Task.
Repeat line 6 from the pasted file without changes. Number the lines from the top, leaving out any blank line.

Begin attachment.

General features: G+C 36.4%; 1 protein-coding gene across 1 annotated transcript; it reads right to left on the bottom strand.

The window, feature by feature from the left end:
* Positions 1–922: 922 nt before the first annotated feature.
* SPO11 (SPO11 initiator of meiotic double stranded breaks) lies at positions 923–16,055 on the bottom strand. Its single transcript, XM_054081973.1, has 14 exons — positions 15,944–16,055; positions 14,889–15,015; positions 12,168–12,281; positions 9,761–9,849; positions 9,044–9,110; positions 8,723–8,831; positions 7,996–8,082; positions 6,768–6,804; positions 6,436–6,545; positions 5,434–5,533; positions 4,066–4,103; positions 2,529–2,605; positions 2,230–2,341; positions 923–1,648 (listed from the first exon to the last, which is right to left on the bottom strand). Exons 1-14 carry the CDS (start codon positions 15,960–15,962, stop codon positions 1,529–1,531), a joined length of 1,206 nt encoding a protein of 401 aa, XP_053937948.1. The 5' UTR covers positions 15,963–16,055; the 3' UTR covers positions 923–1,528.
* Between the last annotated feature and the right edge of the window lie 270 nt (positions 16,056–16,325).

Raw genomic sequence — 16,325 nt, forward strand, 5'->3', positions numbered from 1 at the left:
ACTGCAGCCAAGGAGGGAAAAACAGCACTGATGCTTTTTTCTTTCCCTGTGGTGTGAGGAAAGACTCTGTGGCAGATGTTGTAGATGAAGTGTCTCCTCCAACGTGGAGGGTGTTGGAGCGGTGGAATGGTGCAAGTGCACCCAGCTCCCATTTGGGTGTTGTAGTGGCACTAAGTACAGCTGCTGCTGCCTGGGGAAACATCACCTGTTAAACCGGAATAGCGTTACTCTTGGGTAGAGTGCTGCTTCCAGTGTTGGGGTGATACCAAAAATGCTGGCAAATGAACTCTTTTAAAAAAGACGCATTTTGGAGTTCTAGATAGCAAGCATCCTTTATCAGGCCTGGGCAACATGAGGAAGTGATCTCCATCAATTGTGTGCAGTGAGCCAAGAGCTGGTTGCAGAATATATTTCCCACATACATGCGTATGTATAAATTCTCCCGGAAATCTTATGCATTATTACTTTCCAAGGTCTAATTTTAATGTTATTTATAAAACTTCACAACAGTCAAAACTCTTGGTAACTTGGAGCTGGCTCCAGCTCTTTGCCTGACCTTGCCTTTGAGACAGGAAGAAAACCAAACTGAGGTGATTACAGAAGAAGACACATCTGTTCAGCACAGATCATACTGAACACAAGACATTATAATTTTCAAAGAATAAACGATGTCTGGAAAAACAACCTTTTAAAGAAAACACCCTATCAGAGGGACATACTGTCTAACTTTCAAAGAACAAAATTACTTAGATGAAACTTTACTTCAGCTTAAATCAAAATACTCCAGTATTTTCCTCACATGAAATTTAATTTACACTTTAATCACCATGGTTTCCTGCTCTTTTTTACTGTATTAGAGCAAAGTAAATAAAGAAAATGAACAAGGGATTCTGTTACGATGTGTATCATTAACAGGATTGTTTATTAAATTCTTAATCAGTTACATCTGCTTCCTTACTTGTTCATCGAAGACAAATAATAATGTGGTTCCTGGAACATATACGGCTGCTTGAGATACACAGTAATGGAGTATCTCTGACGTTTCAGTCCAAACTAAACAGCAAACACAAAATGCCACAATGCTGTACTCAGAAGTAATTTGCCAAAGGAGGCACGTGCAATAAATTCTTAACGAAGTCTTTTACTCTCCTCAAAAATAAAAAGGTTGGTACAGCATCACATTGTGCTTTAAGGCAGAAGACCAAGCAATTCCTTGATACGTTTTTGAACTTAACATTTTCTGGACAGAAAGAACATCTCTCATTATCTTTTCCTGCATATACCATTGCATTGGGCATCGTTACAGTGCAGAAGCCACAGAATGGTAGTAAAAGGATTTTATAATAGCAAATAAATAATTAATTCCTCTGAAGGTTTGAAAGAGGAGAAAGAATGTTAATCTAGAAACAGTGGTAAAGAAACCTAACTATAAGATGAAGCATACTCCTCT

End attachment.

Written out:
Raw genomic sequence — 16,325 nt, forward strand, 5'->3', positions numbered from 1 at the left: